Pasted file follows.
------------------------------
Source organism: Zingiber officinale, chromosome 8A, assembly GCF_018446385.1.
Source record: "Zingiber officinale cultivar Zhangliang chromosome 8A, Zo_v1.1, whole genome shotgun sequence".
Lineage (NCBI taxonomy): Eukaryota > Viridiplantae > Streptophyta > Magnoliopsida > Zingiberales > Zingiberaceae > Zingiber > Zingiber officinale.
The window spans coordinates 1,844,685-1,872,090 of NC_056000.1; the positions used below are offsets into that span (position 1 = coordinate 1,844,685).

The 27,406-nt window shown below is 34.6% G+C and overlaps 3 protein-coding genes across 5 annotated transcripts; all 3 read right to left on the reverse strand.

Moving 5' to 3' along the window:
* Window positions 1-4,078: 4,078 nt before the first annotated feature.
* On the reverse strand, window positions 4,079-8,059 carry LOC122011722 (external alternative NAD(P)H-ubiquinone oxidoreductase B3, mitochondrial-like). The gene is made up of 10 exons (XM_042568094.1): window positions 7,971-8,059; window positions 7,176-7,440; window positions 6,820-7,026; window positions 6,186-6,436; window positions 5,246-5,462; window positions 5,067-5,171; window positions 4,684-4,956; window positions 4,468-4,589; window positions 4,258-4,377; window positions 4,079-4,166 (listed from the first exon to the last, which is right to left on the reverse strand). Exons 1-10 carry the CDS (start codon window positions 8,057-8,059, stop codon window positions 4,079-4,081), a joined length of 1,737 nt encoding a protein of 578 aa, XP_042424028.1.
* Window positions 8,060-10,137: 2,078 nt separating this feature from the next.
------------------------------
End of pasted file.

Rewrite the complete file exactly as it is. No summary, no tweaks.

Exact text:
Source organism: Zingiber officinale, chromosome 8A, assembly GCF_018446385.1.
Source record: "Zingiber officinale cultivar Zhangliang chromosome 8A, Zo_v1.1, whole genome shotgun sequence".
Lineage (NCBI taxonomy): Eukaryota > Viridiplantae > Streptophyta > Magnoliopsida > Zingiberales > Zingiberaceae > Zingiber > Zingiber officinale.
The window spans coordinates 1,844,685-1,872,090 of NC_056000.1; the positions used below are offsets into that span (position 1 = coordinate 1,844,685).

The 27,406-nt window shown below is 34.6% G+C and overlaps 3 protein-coding genes across 5 annotated transcripts; all 3 read right to left on the reverse strand.

Moving 5' to 3' along the window:
* Window positions 1-4,078: 4,078 nt before the first annotated feature.
* On the reverse strand, window positions 4,079-8,059 carry LOC122011722 (external alternative NAD(P)H-ubiquinone oxidoreductase B3, mitochondrial-like). The gene is made up of 10 exons (XM_042568094.1): window positions 7,971-8,059; window positions 7,176-7,440; window positions 6,820-7,026; window positions 6,186-6,436; window positions 5,246-5,462; window positions 5,067-5,171; window positions 4,684-4,956; window positions 4,468-4,589; window positions 4,258-4,377; window positions 4,079-4,166 (listed from the first exon to the last, which is right to left on the reverse strand). Exons 1-10 carry the CDS (start codon window positions 8,057-8,059, stop codon window positions 4,079-4,081), a joined length of 1,737 nt encoding a protein of 578 aa, XP_042424028.1.
* Window positions 8,060-10,137: 2,078 nt separating this feature from the next.